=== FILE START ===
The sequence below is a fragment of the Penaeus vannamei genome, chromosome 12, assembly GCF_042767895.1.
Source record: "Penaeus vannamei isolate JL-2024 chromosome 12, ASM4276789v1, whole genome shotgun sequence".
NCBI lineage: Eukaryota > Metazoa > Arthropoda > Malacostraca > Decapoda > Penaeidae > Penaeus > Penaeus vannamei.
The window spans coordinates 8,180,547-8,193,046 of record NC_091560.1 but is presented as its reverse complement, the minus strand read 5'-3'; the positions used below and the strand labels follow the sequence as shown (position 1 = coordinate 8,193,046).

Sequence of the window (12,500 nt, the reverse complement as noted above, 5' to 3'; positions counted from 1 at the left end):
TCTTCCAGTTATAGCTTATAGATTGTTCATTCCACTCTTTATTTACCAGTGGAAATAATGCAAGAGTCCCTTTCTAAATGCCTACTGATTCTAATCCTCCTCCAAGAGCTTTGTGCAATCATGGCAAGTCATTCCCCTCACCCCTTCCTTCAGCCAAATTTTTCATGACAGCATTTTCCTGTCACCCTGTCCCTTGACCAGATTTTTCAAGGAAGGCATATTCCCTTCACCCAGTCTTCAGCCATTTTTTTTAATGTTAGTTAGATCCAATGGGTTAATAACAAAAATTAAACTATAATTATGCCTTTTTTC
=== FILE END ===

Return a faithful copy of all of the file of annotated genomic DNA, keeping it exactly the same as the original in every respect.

The sequence below is a fragment of the Penaeus vannamei genome, chromosome 12, assembly GCF_042767895.1.
Source record: "Penaeus vannamei isolate JL-2024 chromosome 12, ASM4276789v1, whole genome shotgun sequence".
NCBI lineage: Eukaryota > Metazoa > Arthropoda > Malacostraca > Decapoda > Penaeidae > Penaeus > Penaeus vannamei.
The window spans coordinates 8,180,547-8,193,046 of record NC_091560.1 but is presented as its reverse complement, the minus strand read 5'-3'; the positions used below and the strand labels follow the sequence as shown (position 1 = coordinate 8,193,046).

Sequence of the window (12,500 nt, the reverse complement as noted above, 5' to 3'; positions counted from 1 at the left end):
TCTTCCAGTTATAGCTTATAGATTGTTCATTCCACTCTTTATTTACCAGTGGAAATAATGCAAGAGTCCCTTTCTAAATGCCTACTGATTCTAATCCTCCTCCAAGAGCTTTGTGCAATCATGGCAAGTCATTCCCCTCACCCCTTCCTTCAGCCAAATTTTTCATGACAGCATTTTCCTGTCACCCTGTCCCTTGACCAGATTTTTCAAGGAAGGCATATTCCCTTCACCCAGTCTTCAGCCATTTTTTTTAATGTTAGTTAGATCCAATGGGTTAATAACAAAAATTAAACTATAATTATGCCTTTTTTC